The Supreme Court has laid down that the teachers are entitled to invoke Payment of Gratuity Act and thereby, the teachers have a right to claim gratuity from his/her employer. Additionally, the Bench comprising of Justice Abhay Manohar Sapre and Justice Indu Malhotra has slapped Rs. 25,000/- on the appellant i.e., Birla Institute of Technology.
However, the same Bench on 7th January, 2019 had observed that a teacher notwithstanding the type of educational institute where he/she is working does not fall within the definition of ‘employee’ under section 2(e) of the Payment of Gratuity Act and therefore, they have no right to claim to invoke the Act for the purposes of claiming gratuity from his/her employer.
On 9th January, the Bench had suo moto listed the appeal and passed order thereby observing that there was a prima facie error in this judgment. The Bench had put a stay on the operation of the judgment and gave directions to the Registry to post the appeal for a rehearing.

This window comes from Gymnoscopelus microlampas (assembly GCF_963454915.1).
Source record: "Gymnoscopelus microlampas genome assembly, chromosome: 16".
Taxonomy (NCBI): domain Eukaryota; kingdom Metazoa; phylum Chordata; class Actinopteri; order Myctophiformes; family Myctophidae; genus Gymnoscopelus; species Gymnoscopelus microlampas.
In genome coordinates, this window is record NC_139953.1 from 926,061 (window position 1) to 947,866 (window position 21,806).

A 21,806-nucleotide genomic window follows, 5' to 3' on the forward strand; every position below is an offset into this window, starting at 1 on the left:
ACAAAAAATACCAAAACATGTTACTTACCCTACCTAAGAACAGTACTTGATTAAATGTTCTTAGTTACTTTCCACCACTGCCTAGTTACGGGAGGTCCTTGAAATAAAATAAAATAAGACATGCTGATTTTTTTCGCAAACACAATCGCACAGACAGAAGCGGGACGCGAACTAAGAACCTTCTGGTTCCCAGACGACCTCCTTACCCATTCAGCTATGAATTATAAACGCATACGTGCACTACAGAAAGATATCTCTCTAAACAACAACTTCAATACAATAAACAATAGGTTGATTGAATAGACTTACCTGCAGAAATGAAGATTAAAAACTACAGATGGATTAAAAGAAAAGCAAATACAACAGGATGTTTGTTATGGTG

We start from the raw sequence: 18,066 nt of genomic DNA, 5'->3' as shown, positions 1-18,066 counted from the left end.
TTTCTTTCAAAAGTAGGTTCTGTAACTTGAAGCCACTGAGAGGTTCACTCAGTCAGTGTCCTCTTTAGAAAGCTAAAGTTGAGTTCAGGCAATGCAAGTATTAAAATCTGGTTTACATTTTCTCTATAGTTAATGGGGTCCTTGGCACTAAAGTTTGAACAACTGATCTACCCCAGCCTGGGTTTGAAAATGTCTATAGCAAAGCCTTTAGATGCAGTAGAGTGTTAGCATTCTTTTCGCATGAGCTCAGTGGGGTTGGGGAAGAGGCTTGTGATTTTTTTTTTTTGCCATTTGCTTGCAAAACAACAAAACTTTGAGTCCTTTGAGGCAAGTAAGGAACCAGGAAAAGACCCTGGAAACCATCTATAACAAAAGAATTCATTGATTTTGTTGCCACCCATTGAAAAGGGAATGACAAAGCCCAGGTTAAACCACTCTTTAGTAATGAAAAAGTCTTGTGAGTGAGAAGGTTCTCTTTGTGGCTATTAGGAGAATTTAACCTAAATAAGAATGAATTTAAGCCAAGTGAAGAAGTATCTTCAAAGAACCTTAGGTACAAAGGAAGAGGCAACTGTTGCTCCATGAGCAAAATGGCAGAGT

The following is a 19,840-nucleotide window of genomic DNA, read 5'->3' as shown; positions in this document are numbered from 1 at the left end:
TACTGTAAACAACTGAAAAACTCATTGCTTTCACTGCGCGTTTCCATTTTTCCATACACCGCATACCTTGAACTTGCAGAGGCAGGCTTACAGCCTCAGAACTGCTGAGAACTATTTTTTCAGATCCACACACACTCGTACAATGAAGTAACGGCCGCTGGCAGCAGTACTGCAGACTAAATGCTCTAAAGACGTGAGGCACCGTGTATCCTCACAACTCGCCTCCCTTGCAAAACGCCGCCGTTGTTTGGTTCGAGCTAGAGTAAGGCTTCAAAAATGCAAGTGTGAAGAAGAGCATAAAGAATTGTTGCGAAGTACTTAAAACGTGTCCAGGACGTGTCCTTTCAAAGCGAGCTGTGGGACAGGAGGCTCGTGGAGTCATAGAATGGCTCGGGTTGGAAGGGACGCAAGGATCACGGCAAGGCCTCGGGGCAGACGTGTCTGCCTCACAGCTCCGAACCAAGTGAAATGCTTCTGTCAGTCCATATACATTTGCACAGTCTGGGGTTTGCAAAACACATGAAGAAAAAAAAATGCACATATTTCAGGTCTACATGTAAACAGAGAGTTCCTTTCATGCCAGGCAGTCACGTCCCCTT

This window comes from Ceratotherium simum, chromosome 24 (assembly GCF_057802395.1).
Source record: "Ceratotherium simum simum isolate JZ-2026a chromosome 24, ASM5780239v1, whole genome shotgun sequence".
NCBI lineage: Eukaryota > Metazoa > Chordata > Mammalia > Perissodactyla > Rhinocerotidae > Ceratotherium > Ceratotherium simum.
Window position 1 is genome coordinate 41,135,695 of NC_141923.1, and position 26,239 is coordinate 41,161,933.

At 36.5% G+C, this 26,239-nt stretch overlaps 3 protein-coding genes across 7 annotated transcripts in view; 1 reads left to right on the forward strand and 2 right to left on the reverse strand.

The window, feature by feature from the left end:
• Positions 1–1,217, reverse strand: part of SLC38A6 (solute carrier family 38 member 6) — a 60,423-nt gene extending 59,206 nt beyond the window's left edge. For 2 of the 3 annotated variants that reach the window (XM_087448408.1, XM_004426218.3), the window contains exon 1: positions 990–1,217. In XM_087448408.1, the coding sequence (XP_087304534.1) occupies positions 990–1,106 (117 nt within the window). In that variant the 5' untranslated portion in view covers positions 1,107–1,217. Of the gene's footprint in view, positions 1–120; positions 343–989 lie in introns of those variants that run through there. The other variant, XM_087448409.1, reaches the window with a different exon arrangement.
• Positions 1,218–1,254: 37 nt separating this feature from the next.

Again the matter was reheard and the Bench recalled its decision of 7th January and reserved the matter for judgment.
It was only after pronouncement of the order in the appeal filed on Thursday, amendment in the definition of the term ‘employee’ under section 2(e) of the Gratuity Act, 1972 by Amending Act No. 47 of 2009 on 31/12/2009 to be applied retrospectively with effect from 03/04/1997 by the Parliament was brought to the notice of the Bench subsequent to the judgment rendered in Ahmadabad Pvt. Primary Teachers Association.
The Bench also addressed the constitutional validity of the 2009 Amending Act. The amendment has been challenged in the Supreme Court in a writ petition which is still pending. It was consequently observed that the pendency of a writ petition by itself carries no weight age as to the constitutionality of the Amending Act and nor does it have any impact on the right of the teacher in any manner while claiming gratuity amount from the employer.
The Bench observed that the question of impact on the rights of the parties are considered only when a statute is declared unconstitutional to the constitutional provisions.
LEGAL NEWS WRITER – SOMA SARKAR.